Lincoln’s Greatest Case: The River, the Bridge, and the Making of America by Brian McGinty
Past Reason Hated by Peter Robinson
Aggie Morton, Mystery Queen: The Body Under the Piano by Marthe Jocelyn
Rack, Ruin and Murder by Ann Granger
Death at Whitewater Church by Andrea Carter
All Shall Be Well by Deborah Crombie
Stability and Strife: England, 1714-1760 by W.A. Speck
In the Bleak Midwinter by Julia Spencer-Fleming
This Must Be the Place by Maggie O’Farrell
The Hunting Accident: A True Story of Crime and Poetry by David. L Carlson and Landis Blair
Lord Peter Views the Body by Dorothy L. Sayers
The Corpse with the Golden Nose by Cathy Ace
Between the Devil and Ian Eversea by Julie Anne Long
Have His Carcase by Dorothy L. Sayers
Missing, Presumed by Susie Steiner
The Meaning of Everything by Simon Winchester
In the Wake of the Plague: The Black Death and the World It Made by Norman F. Cantor

September

Treacherous Strand by Andrea Carter
The Skin We’re In: A Year of Black Resistance and Power by Desmond Cole
Now May You Weep by Deborah Crombie
The Bachelor List by Jane Feather
Miss Pym Disposes by Josephine Tey
Knots and Crosses by Ian Rankin
The Crystal Cave by Mary Stewart
The Secret Loves of Geek Girls edited by Hope Nicholson
The Souls of Black Folk by W.E.B. Du Bois
The Familiars by Stacey Halls
Guiltless by Viveca Stein
Murder in Thrall by Anne Cleeland
What Darkness Brings by C.S. Harris
Closed Circles by Viveca Sten
Almost American Girl by Robin Ha
Hangman’s Holiday by Dorothy L. Sayers
Tonight You’re Dead by Viveca Sten

10Familyhistorian
Editado: Dez 22, 2020, 1:32am

Books read in 2020

Fourth quarter

October

Wednesday’s Child by Peter Robinson
Why I Read: The Serious Pleasure of Books by Wendy Lesser
The Funeral Boat by Kate Ellis
Mother Finds a Body by Gypsy Rose Lee
The Lacemakers of Glenmara by Heather Barbieri
Insurgent Empire: Anticolonial Resistance and British Dissent by Priyamvada Gopal
Murder Must Advertise by Dorothy L. Sayers
The Right Sort of Man by Allison Montclair
Wednesday’s Child by Peter Robinson
Why I Read: The Serious Pleasure of Books by Wendy Lesser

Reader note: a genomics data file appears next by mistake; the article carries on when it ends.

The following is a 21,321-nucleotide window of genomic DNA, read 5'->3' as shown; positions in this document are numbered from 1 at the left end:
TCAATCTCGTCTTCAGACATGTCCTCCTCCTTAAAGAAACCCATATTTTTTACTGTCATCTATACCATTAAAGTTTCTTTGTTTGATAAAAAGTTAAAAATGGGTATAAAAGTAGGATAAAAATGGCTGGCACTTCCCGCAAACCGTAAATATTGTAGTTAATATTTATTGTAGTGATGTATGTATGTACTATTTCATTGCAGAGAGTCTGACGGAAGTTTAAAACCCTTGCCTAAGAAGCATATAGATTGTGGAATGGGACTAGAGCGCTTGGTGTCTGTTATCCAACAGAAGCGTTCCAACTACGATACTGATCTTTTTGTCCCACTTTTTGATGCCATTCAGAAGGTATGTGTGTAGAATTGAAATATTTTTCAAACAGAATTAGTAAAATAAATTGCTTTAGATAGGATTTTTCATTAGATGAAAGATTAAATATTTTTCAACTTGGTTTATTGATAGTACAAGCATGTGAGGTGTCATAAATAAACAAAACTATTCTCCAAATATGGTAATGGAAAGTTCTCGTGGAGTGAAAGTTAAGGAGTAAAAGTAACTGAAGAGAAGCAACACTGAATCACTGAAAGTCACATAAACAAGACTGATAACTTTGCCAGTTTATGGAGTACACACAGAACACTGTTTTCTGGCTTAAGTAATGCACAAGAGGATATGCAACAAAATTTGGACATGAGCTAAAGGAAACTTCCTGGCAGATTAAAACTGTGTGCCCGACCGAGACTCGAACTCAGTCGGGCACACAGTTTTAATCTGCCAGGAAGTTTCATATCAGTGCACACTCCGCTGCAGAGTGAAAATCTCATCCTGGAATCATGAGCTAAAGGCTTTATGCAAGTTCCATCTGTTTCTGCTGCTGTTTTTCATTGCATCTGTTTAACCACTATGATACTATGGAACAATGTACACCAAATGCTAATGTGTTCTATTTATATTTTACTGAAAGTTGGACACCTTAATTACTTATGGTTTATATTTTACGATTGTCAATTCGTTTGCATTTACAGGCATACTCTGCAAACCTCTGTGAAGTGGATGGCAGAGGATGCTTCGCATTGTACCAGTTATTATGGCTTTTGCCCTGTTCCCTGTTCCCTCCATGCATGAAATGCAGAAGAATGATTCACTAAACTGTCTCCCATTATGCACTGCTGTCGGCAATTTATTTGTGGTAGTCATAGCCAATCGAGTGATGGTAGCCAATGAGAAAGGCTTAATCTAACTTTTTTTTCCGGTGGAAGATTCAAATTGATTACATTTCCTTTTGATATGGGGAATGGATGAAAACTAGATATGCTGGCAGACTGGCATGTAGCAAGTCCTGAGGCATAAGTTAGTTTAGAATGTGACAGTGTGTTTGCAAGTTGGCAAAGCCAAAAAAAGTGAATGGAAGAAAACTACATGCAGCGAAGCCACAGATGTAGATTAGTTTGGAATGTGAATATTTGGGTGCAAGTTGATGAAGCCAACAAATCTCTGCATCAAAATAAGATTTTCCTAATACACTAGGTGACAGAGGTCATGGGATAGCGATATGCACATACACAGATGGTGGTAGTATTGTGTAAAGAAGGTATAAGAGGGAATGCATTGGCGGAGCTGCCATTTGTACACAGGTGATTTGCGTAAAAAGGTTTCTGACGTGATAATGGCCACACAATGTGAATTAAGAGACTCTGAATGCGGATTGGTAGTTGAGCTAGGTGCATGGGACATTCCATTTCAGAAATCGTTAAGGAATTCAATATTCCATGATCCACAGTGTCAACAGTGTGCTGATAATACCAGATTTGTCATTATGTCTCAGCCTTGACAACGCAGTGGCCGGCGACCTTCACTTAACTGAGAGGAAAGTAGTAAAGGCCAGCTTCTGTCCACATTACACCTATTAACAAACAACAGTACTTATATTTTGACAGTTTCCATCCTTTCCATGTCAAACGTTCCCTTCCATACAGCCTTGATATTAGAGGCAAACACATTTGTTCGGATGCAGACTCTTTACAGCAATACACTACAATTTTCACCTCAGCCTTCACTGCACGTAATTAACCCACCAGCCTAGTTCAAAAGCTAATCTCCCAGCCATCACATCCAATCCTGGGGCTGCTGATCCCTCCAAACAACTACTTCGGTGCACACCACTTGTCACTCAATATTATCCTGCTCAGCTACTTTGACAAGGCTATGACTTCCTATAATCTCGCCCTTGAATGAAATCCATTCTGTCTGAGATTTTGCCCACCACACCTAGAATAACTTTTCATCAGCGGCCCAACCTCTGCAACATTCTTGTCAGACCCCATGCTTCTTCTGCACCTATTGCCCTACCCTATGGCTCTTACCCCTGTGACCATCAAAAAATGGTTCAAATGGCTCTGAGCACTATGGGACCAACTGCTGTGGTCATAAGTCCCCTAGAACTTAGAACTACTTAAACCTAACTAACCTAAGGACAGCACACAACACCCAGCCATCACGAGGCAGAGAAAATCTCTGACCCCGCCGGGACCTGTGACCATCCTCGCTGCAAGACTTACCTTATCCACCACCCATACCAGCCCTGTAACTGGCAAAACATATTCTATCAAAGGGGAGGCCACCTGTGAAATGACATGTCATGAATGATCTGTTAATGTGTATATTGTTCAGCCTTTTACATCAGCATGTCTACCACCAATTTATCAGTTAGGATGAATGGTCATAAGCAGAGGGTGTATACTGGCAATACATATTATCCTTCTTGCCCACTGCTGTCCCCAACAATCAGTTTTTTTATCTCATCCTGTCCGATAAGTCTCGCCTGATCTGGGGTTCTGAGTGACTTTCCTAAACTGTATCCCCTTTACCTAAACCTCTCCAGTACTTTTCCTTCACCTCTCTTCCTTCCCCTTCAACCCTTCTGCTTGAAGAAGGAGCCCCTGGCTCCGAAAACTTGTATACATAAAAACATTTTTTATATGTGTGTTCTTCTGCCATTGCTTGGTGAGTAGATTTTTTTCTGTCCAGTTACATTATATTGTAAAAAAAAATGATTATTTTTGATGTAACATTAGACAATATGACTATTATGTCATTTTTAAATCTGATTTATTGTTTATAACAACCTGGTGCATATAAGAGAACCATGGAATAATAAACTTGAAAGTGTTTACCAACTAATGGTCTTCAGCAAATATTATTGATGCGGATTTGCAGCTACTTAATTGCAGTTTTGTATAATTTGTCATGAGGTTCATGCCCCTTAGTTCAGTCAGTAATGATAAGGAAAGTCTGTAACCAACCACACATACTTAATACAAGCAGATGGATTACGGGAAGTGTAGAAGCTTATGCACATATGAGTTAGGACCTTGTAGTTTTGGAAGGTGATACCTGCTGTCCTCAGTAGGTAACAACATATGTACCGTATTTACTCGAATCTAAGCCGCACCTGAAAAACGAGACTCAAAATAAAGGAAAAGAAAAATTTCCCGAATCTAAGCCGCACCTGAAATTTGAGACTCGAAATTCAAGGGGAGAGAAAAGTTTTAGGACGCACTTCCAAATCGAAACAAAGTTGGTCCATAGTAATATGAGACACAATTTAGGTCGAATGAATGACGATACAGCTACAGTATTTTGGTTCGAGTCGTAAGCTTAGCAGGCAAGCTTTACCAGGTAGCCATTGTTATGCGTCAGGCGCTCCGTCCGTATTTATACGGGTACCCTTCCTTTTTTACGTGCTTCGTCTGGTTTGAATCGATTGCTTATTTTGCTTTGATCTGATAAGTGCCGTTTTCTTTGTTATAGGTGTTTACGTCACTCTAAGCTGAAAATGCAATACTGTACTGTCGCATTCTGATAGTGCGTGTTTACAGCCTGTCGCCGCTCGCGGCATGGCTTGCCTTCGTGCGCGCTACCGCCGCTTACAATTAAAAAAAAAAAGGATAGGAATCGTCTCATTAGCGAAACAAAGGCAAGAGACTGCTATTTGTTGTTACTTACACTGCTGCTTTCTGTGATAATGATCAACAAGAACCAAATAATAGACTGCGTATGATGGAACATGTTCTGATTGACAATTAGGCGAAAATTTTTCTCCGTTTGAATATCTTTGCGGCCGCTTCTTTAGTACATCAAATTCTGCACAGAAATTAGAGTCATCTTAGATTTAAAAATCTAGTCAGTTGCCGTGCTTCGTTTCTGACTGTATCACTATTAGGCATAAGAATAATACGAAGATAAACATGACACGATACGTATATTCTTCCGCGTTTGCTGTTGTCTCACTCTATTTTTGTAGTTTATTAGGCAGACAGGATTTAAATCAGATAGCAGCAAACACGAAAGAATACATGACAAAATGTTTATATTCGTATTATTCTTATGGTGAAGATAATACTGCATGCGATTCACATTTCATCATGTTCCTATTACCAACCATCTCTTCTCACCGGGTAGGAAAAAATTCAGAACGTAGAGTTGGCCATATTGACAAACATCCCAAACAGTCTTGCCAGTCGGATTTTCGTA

The Funeral Boat by Kate Ellis
Mother Finds a Body by Gypsy Rose Lee
The Lacemakers of Glenmara by Heather Barbieri
Insurgent Empire: Anticolonial Resistance and British Dissent by Priyamvada Gopal
Murder Must Advertise by Dorothy L. Sayers
The Right Sort of Man by Allison Montclair
Persons Unknown by Susie Steiner
Murder in Retribution by Anne Cleeland
In the Heat of the Moment by Viveca Sten
Making Friends with Alice Dyson by Poppy Nwosu
Junk DNA: A Journey Through the Dark Matter of the Genome by Nessa Carey
The Girls in the Garden by Lisa Jewell
Underland by Robert Macfarlane
Sensuous Knowledge: A Black Feminist Approach for Everyone by Minna Salami
Bringing Down the Duke by Evie Dunmore

November

Sailing from Byzantium: How a Lost Empire Shaped the World by Colin Wells
The Giver of Stars by Jojo Moyes
The Secret Life of Violet Grant by Beatriz Williams
Mistress of My Fate by Hallie Robenhold
The Wicked Girls by Alex Marwood
Bush Runner by Mark Bourrie
The Secret Life of Anna Blanc by Jennifer Kincheloe
Who is Alex Trebek by Lisa Rogak
The Coffee Trader by David Liss
The Witch Boy by Molly Knox Ostertag
Hide and Seek by Ian Rankin
The Art of Dying by Ambrose Perry
Actress by Anne Enright
The Edge of Belonging by Amanda Cox
Duchess of Death by Robert Hack

December

Waiting for Wednesday by Nicci French
The Pull of the Stars by Emma Donoghue
Writers and Lovers by Lilly King
A Royal Affair by Allison Montclair
Hamnet and Judith by Maggie O’Farrell
To Calais, In Ordinary Time by James Meek
Killer Insight by Victoria Laurie
A Drink Before the War by Dennis Lehane